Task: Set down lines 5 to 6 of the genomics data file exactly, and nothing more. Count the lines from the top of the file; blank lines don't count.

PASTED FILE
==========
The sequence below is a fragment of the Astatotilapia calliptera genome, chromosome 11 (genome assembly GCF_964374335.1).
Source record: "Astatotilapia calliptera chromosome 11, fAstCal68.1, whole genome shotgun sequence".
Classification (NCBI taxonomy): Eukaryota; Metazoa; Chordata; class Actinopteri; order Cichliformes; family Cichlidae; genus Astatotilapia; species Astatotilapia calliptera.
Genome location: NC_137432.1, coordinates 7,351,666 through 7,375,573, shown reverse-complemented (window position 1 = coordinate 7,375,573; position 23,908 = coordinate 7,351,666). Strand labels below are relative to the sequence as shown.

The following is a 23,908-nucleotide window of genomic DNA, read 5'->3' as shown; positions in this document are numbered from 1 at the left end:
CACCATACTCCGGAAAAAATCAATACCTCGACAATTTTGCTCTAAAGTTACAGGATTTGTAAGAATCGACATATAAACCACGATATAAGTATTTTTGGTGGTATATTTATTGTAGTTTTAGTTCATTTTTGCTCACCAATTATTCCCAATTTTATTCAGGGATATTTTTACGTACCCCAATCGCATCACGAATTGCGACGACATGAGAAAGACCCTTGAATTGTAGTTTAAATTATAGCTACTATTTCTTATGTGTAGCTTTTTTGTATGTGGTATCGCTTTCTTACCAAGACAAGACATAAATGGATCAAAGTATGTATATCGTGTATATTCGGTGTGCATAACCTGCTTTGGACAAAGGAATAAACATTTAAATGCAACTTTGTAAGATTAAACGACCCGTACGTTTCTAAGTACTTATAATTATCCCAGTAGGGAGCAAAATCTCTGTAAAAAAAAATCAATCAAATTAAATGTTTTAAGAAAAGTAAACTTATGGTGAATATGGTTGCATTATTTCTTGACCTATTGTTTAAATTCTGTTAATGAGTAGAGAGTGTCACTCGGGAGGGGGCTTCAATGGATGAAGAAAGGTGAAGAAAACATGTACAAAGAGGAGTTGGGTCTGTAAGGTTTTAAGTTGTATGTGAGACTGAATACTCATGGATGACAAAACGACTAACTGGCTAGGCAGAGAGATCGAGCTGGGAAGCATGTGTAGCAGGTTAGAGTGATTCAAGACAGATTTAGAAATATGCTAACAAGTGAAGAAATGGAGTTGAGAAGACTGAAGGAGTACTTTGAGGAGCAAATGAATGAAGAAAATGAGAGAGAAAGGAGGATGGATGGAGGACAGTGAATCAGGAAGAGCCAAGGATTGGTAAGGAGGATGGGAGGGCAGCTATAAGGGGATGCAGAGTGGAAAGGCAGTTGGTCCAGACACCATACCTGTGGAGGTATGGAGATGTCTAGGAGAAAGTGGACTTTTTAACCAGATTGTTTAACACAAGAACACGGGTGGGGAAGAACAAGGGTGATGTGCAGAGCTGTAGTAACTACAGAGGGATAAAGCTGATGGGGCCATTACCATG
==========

The following is a 23,908-nucleotide window of genomic DNA, read 5'->3' as shown; positions in this document are numbered from 1 at the left end:
CACCATACTCCGGAAAAAATCAATACCTCGACAATTTTGCTCTAAAGTTACAGGATTTGTAAGAATCGACATATAAACCACGATATAAGTATTTTTGGTGGTATATTTATTGTAGTTTTAGTTCATTTTTGCTCACCAATTATTCCCAATTTTATTCAGGGATATTTTTACGTACCCCAATCGCATCACGAATTGCGACGACATGAGAAAGACCCTTGAATTGTAGTTTAAATTATAGCTACTATTTCTTATGTGTAGCTTTTTTGTATGTGGTATCGCTTTCTTACCAAGACAAGACATAAATGGATCAAAGTATGTATATCGTGTATATTCGGTGTGCATAACCTGCTTTGGACAAAGGAATAAACATTTAAATGCAACTTTGTAAGATTAAACGACCCGTACGTTTCTAAGTACTTATAATTATCCCAGTAGGGAGCAAAATCTCTGTAAAAAAAAATCAATCAAATTAAATGTTTTAAGAAAAGTAAACTTATGGTGAATATGGTTGCATTATTTCTTGACCTATTGTTTAAATTCTGTTAATGAGTAGAGAGTGTCACTCGGGAGGGGGCTTCAATGGATGAAGAAAGGTGAAGAAAACATGTACAAAGAGGAGTTGGGTCTGTAAGGTTTTAAGTTGTATGTGAGACTGAATACTCATGGATGACAAAACGACTAACTGGCTAGGCAGAGAGATCGAGCTGGGAAGCATGTGTAGCAGGTTAGAGTGATTCAAGACAGATTTAGAAATATGCTAACAAGTGAAGAAATGGAGTTGAGAAGACTGAAGGAGTACTTTGAGGAGCAAATGAATGAAGAAAATGAGAGAGAAAGGAGGATGGATGGAGGACAGTGAATCAGGAAGAGCCAAGGATTGGTAAGGAGGATGGGAGGGCAGCTATAAGGGGATGCAGAGTGGAAAGGCAGTTGGTCCAGACACCATACCTGTGGAGGTATGGAGATGTCTAGGAGAAAGTGGACTTTTTAACCAGATTGTTTAACACAAGAACACGGGTGGGGAAGAACAAGGGTGATGTGCAGAGCTGTAGTAACTACAGAGGGATAAAGCTGATGGGGCCATTACCATG